So here I am again, talking about Iron Fist, only this time with much less righteous fury and much more frustrated reluctance.
The first time around, when I reported on the Finn Jones casting news, I received strong opposition on my personal Facebook and Twitter. One commentor told me I needed to “check [my]privilege” because “not everything is racist.”
As a writer you have to prepare yourself for these things, the potential of a few moderately snarky or outright aggressive comments. There’s always that fear, however, that these comments could quickly turn into a storm of full blown online harassment. I, channeling this fear, closed down my Twitter for a week and turned off all notifications on my Facebook. I was tired, exhausted even, of dealing with the same repeated arguments made by fans seemingly refusing to listen to fans of color—specifically Asian American fans—on the various, and thoroughly outlined, reasons why casting Finn Jones, a white man, as Danny Rand was upsetting and problematic.A favourite arguing point for some fans is the fact that the Marvel comics already have an Asian martial artist—Shang-Chi. Shang-Chi’s very existence meant that Danny Rand should remain white. Rumors (now apparently disproven) of Shang-Chi appearing in Iron Fist seemed to offer further support to these fans. To them, Iron Fist has to be white because he’s an outsider, and besides there’s already a pre-existing Asian kung-fu character within Marvel Comics.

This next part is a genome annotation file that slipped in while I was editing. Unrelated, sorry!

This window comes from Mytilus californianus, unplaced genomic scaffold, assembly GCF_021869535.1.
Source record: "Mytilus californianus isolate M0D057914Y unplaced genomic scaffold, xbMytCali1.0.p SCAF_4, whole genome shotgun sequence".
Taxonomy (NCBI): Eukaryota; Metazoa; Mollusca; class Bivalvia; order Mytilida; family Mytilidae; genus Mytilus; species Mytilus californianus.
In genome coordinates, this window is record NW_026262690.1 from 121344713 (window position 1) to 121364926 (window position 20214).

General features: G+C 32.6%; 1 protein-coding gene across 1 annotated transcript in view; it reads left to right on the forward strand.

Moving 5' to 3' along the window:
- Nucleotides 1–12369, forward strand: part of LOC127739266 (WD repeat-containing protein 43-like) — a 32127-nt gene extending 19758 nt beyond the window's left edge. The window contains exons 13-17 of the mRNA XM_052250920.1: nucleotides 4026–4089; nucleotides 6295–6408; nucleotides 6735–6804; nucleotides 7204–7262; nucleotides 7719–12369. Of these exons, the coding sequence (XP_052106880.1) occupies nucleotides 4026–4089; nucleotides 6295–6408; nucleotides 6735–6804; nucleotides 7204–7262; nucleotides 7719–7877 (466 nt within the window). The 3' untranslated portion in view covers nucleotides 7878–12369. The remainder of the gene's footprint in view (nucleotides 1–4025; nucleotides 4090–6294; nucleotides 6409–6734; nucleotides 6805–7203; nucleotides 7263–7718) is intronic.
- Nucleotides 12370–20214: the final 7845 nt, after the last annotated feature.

The argument breaks down to this: since all Shang-Chi is is an indiscriminate Asian man who does martial arts, he and Iron Fist would be interchangeable if they were both Asian men who do martial arts. Even though Danny Rand chose to become an Iron Fist, while Shang-Chi was forcibly raised to be a martial artist by his crimelord father. Even though Shang-Chi was forced to become an assassin, subjected to various forms of magics to enhance his skills, and eventually broke away from his father’s influence. Even though Shang-Chi survived brainwashing at the hands of someone he trusted, and actively made the choice to stop being a killer for hire and instead became a hero for hire. Even though he has more in common with Bucky Barnes than Danny Rand or the Iron Fist mythology, his Asian heritage somehow negates all the arguments for an Asian American Iron Fist.
Shang-Chi and Iron Fist aren’t interchangeable characters that can be swapped out for one another. The similarities between them are shallow at best, and carry an undertone of racism at worst. An Asian American Iron Fist, and Shang-Chi can exist within the same universe, but apparently the thought of having two Asian men in one franchise is too much for some people.
Lets reiterate, Shang-Chi and Iron Fist are not interchangeable. They both use martial arts to fight, they were both developed during the kung-fu/blaxploitation movie era, and they have shared space on various teams (Heroes for Hire, Avengers). That is, more or less, where their basic similarities begin and end. Shang-Chi shouldn’t be treated as a quick and easy “get out of racism jail” free card. His existence does not change the more problematic aspects of Iron Fist. Suggesting that does a disservice to him as a character.